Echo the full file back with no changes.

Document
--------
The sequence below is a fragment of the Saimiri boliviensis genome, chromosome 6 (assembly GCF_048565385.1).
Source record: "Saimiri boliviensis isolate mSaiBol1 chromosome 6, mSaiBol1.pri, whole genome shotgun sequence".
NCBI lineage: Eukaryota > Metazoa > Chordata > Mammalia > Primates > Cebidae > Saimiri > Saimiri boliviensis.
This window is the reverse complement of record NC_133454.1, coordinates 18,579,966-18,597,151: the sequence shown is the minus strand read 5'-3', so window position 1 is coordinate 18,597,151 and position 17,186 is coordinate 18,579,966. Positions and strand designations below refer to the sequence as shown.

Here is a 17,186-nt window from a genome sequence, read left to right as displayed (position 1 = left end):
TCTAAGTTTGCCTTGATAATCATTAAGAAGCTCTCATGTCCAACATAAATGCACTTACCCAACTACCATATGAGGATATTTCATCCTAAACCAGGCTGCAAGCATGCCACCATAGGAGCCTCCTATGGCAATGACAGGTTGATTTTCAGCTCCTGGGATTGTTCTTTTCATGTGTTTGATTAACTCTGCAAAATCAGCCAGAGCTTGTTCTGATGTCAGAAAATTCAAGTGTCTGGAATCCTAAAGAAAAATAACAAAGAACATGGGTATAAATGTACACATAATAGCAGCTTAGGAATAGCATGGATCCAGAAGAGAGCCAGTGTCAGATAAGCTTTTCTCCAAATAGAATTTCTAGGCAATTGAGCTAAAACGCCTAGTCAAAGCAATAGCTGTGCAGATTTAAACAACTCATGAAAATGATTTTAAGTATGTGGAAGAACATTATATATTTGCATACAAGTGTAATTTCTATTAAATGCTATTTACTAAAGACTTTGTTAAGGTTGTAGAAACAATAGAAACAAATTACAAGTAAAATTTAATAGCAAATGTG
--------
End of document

The sequence below is a fragment of the Saimiri boliviensis genome, chromosome 6 (assembly GCF_048565385.1).
Source record: "Saimiri boliviensis isolate mSaiBol1 chromosome 6, mSaiBol1.pri, whole genome shotgun sequence".
NCBI lineage: Eukaryota > Metazoa > Chordata > Mammalia > Primates > Cebidae > Saimiri > Saimiri boliviensis.
This window is the reverse complement of record NC_133454.1, coordinates 18,579,966-18,597,151: the sequence shown is the minus strand read 5'-3', so window position 1 is coordinate 18,597,151 and position 17,186 is coordinate 18,579,966. Positions and strand designations below refer to the sequence as shown.

Here is a 17,186-nt window from a genome sequence, read left to right as displayed (position 1 = left end):
TCTAAGTTTGCCTTGATAATCATTAAGAAGCTCTCATGTCCAACATAAATGCACTTACCCAACTACCATATGAGGATATTTCATCCTAAACCAGGCTGCAAGCATGCCACCATAGGAGCCTCCTATGGCAATGACAGGTTGATTTTCAGCTCCTGGGATTGTTCTTTTCATGTGTTTGATTAACTCTGCAAAATCAGCCAGAGCTTGTTCTGATGTCAGAAAATTCAAGTGTCTGGAATCCTAAAGAAAAATAACAAAGAACATGGGTATAAATGTACACATAATAGCAGCTTAGGAATAGCATGGATCCAGAAGAGAGCCAGTGTCAGATAAGCTTTTCTCCAAATAGAATTTCTAGGCAATTGAGCTAAAACGCCTAGTCAAAGCAATAGCTGTGCAGATTTAAACAACTCATGAAAATGATTTTAAGTATGTGGAAGAACATTATATATTTGCATACAAGTGTAATTTCTATTAAATGCTATTTACTAAAGACTTTGTTAAGGTTGTAGAAACAATAGAAACAAATTACAAGTAAAATTTAATAGCAAATGTG